See, viral is a very abused word everywhere in the industry, in marketing in content, because everybody needs a viral and they need to buy tomorrow, right? Yeah, no thing is viral is an outcome. It's not in our hands. So when we see stuff going viral, it could be Gangnam Style, or the guy who jumped from a another parachute thing, right? So anything can go viral, right? But the thing is, to me, when you are creating content, and you're a business or you're in marketing, and you need to create content, which goes viral, since it's an outcome, what do we focus on that thing, get that result to me the operating word for viral and whenever you think of the word viral, right, whenever you see a one next viral video, any viral content, any meme, any image, any blog post, which everybody you know, is going crazy about? Yeah, the operative word for that is shareworthy. Agar koi cheez, if it's worthy of sharing anything, right, for example, you know, anything, which is, you know, negative crazy, good or bad, You know, which goes viral? You want to share it? Because you want to be the coolest one. The first one to share your what's happening, Right. But when it comes to a brand, when it comes to content, you creating a marketing, negativity is dangerous. And negativity is expensive, because ek negative cheez ko thik karke karke, you are spending a lot of resources. Right. So, you know, to me, when the first video went viral, I did not know the ABC of viral I thought viral matlab, your blessings of a guru and your stars are aligned, and you can get 15 seconds of you know, virality. But because the first one went viral, I got obsessed about it. Why did it work? Right? What's that method behind the madness? Yeah, right. Because if we, if we can't replicate that, if there is no process behind it, that, you know, hum sirf tukke maar rahe hain, tukke maarne is not success. Tukke maarna is not a strategy. Hope is not a strategy. And that got me obsessed. That's what the book is about. It's about a process which we can scale up process, which we can apply and everybody sees their own version of ideas, looking through the filter of that process. Right. So to me, the operating boot from viruses shareworthy if your content gets crazy amount of shares, then you know, it starts going viral. And if you stop about negative stuff, and positive stuff, whatever keeps going viral all the time. Yeah, at the heart of it is shareability of all about it, it may appeal to the you know, negative side positive side but at the heart of it is shareability right? And when it comes to content, you or your team or brand or content creator, you if you're creating an influencer then negativity controversy is expensive to deal with. Right? Right. To me if your content is not an attempt to make the world a better place than you were just doing for the money for the you know, wrong causes. Yeah, shallow fame which is so short.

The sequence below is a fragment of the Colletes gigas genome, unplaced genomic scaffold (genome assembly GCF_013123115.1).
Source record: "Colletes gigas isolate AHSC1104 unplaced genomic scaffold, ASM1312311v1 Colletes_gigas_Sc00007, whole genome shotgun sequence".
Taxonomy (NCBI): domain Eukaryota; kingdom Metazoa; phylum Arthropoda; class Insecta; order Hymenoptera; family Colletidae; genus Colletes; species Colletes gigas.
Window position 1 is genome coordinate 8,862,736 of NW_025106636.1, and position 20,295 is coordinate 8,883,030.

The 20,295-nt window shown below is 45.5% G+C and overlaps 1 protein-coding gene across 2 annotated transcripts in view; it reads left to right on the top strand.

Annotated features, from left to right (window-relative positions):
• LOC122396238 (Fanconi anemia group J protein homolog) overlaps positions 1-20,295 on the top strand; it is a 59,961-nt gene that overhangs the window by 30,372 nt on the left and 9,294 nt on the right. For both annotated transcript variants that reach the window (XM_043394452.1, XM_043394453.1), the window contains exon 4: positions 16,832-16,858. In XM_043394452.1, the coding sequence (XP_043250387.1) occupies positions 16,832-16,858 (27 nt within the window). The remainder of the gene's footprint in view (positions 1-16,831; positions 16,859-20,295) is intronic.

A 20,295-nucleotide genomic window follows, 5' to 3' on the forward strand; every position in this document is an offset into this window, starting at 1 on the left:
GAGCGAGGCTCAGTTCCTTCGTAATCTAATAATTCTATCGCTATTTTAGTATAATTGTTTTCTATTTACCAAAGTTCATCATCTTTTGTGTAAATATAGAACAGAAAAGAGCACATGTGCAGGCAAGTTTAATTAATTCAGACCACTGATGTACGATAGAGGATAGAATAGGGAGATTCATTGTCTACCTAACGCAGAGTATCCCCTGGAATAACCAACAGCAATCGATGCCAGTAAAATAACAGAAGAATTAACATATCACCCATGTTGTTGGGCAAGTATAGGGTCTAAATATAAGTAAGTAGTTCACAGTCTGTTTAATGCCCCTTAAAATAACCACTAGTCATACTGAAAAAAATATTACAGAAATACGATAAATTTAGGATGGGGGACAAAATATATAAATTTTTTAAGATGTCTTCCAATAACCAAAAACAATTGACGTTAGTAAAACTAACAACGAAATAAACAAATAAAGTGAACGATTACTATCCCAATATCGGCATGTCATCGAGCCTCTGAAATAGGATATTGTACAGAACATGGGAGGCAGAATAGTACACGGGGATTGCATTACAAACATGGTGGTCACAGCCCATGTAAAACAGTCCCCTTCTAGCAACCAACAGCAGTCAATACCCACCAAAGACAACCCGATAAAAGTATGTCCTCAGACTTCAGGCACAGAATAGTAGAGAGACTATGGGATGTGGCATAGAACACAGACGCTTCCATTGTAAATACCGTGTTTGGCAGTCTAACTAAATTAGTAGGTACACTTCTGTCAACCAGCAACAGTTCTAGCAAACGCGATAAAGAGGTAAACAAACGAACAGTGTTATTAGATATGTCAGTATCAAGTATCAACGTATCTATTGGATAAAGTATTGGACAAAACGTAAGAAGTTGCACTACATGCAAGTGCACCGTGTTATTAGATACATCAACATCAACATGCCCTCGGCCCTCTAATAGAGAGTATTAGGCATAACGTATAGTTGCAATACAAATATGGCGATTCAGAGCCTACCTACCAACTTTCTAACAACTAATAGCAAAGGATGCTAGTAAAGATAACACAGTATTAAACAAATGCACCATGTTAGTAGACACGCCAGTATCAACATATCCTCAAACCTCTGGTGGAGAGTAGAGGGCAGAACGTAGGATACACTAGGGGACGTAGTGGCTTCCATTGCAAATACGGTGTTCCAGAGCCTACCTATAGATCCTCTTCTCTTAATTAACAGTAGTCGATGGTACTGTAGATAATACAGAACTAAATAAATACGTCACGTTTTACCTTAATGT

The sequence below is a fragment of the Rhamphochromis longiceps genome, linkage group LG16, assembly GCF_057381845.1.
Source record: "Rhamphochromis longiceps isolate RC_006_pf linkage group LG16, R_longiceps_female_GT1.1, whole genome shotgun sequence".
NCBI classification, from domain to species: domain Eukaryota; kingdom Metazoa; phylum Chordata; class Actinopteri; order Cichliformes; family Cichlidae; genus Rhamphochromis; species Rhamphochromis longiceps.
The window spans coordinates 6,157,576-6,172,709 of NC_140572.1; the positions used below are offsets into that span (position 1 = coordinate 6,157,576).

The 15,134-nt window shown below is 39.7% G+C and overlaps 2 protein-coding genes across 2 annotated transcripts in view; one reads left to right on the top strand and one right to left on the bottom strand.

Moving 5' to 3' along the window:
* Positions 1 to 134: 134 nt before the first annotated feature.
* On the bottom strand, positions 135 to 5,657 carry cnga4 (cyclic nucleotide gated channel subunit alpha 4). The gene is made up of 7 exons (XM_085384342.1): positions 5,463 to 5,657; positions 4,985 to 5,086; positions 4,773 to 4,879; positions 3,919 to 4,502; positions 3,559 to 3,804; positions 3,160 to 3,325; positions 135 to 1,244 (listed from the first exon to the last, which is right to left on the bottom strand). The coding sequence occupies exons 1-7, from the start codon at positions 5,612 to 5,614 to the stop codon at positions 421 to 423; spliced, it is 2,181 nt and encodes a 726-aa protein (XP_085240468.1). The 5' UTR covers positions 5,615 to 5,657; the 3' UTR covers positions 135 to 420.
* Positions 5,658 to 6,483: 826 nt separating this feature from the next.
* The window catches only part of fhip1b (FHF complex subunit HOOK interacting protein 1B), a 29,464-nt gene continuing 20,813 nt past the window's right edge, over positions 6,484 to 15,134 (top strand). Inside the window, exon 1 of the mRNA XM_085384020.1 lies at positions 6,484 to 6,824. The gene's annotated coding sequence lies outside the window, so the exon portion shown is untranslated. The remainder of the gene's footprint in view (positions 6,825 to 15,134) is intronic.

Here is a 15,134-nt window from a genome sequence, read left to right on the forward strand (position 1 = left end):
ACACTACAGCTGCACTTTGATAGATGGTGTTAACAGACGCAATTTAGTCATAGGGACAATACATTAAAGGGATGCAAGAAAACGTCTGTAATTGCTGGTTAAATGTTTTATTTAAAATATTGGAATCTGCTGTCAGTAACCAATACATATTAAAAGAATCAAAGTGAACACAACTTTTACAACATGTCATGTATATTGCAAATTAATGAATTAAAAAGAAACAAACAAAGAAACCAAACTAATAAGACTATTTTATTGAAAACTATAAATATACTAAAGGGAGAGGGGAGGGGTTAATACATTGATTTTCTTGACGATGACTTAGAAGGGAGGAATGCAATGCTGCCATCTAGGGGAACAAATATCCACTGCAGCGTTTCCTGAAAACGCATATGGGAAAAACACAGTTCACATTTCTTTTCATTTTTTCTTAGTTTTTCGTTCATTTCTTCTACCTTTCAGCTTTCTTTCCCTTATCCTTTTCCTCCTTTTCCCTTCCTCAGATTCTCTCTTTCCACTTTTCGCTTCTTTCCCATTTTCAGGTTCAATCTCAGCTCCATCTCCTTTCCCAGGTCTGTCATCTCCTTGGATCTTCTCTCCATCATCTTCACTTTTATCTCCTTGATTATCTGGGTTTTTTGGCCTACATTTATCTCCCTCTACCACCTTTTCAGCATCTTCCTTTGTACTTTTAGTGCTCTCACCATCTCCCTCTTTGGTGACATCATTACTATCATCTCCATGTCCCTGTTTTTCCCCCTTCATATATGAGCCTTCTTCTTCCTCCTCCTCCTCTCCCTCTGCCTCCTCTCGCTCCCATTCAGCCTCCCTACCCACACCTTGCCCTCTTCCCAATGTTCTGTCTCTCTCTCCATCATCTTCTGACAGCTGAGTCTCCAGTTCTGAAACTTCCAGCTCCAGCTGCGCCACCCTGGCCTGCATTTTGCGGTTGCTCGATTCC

Shubham(04:39) -